‘Kilig pa’ most
I WOULDN’T be surprised if Metro Manila last Saturday resembled the metropolis during Holy Week or on the day of a Manny Pacquiao bout. Over at the Philippine Arena in Bulacan, buses filled with fans of the GMA-7 noontime show “Eat Bulaga”—but more specifically of the latest “uber-loveteam” on TV, the duo of Alden Richards and Maine “Yaya Dub” Mendoza—drove up to the giant stadium and discharged the eager ticket-holders.
In total, 55,000 attendees filled up the venue, setting a new record in concert attendance. While most viewers contented themselves with watching the special, dubbed “Tamang Panahon” (The Right Time) on their TV sets at home (locally or abroad), the network also prepared special viewing “parties” in public venues around the country. The event even set a new world record in generating 39.5 million tweets (using the hashtag #ALDubEBTamangPanahon), outnumbering the tweets generated by such events as the Superbowl and the World Cup.
The reason for all the frenzy? The anticipated first longest encounter yet between the cyber-lovers, who had previously interacted only through TV screens and cyber-messages. Put so baldly, it seems difficult to explain why the event should have generated as much heat and excitement as it did.
It is difficult to put a finger on the magic of the budding romance, the accidental pairing, that has become a phenomenon in local broadcasting. Sure, Alden is far better-looking than the average Filipino male (I am still trying to convince my grandson to develop dimples in his adulthood), and Yaya Dub has an unusual talent and a compelling back story; but separately, they shouldn’t be the hottest show biz property in our midst.
But together, they generate thrills a-plenty, and even if, before Saturday’s encounter they had yet to share a real conversation or even hold hands, they kept millions in a thrall to the possibility of their attraction coming to fruition.
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FILIPINOS are no strangers to love pairings, dating back to Carmen Rosales and Rogelio dela Rosa. But I guess the AlDub tandem comes at the right crossroads of new technology and age-old sentiment, sprinkled with a generous dose of humor and, would you believe, even do-gooding.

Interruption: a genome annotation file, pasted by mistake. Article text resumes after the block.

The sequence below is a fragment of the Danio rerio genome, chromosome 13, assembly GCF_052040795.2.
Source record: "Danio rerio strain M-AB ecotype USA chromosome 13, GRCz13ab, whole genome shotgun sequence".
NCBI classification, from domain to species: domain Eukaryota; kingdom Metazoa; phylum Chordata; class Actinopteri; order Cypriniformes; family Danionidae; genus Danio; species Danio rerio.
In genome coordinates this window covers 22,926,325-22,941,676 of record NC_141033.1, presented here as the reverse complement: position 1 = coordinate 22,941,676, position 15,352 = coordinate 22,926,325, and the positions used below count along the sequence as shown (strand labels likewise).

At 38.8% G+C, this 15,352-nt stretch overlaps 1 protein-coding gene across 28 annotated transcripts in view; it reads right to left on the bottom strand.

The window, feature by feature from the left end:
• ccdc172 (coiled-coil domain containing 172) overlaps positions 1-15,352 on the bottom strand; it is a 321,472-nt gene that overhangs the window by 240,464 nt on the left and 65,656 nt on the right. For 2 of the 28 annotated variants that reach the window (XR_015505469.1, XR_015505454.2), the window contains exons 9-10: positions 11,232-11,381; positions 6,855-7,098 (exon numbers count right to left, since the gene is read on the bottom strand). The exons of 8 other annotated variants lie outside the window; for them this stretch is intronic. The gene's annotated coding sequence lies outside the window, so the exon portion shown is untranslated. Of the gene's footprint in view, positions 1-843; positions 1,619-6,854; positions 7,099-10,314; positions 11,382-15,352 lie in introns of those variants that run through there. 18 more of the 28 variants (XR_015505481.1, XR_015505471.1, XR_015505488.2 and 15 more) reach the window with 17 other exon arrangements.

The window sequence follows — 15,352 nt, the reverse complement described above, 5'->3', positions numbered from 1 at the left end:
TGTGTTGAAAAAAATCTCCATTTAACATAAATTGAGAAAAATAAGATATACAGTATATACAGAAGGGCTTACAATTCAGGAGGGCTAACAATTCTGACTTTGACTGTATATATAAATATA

The “Tamang Panahon” gathering, so the producers said, was meant to raise funds for a network of libraries in public schools across the country, while at the same time providing much-needed relief for victims of Typhoon “Lando.” And true enough, the show managed to raise P14 million for the cause, not a phenomenal amount by any means but, considering that organizers had only a few days to sell tickets (which reportedly sold out soon after the announcement), impressive indeed.
But more than the do-gooding element, what the Philippine Arena show provided Filipinos throughout the islands (and around the globe) was entertainment and distraction, replete with song, dance, humor and touching moments. For those few hours that afternoon, we were one (with the seeming exception of the few fans of the rival “Showtime”) in reveling in the story of AlDub and the trials and tribulations they had to weather together, bridging class differences in this otherwise stratified nation.
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ONE other thing.
While engrossed in “Tamang Panahon,” I’m sure it crossed the mind of more than one viewer that the situation could very well descend into the chaos and tragedy that marked another noontime TV show many years ago. I’m talking, of course, about “Wowowee,” whose first anniversary show turned into an unmitigated disaster when a stampede killed 73 and injured 392 people.
What I remember from those days was the attempt made by the show’s producers and management of ABS-CBN to turn the tables on the victims, whom they blamed for being “undisciplined” and “unruly.” Even if it was obviously the fault of those who lured the thousands of viewers gathered outside the PhilSports Stadium without making the proper preparations. For one thing, about 30,000 showed up even the night before the show, and when tickets for the seats at the basketball arena (where the program was to be staged) ran out, fans pushed and shoved for a chance to get tickets to the bigger football stadium. Many of the fans were elderly women and children, who were trampled to death in the ensuing melee.
It’s a good thing the “Eat Bulaga” producers learned enough from the “Wowowee” disaster to ensure no one died or was injured in the grand occasion.
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FOR one, said observers, the management of Philippine Arena had already set stringent conditions for the use of their venue, including prohibitions against children below seven years old, and the bringing in of food, water and liquor from outside.
Learning from previous events (including gatherings of the Iglesia ni Cristo which owns the arena), the organizers also herded ticket-holders to ride for free in buses that brought them to the arena. This was to forestall the expected traffic that, in previous occasions, had turned the North Expressway into a chaotic parking lot.
Days before, the cast repeatedly reminded those who were coming to watch the show live about the rules inside the arena, while management made sure to bring the bus passengers early in the morning to avoid overcrowding and traffic. Entertainers kept the arena audience occupied before the noontime airing, and the audience left the hall in obvious good spirits.
The show itself richly satisfied fans, wherever they were, with the requisite kilig and warm feelings. My only reservation now is what AlDub, the creative team behind it, and its nation of fans will do to bring the story to its logical—if not always desired—conclusion.
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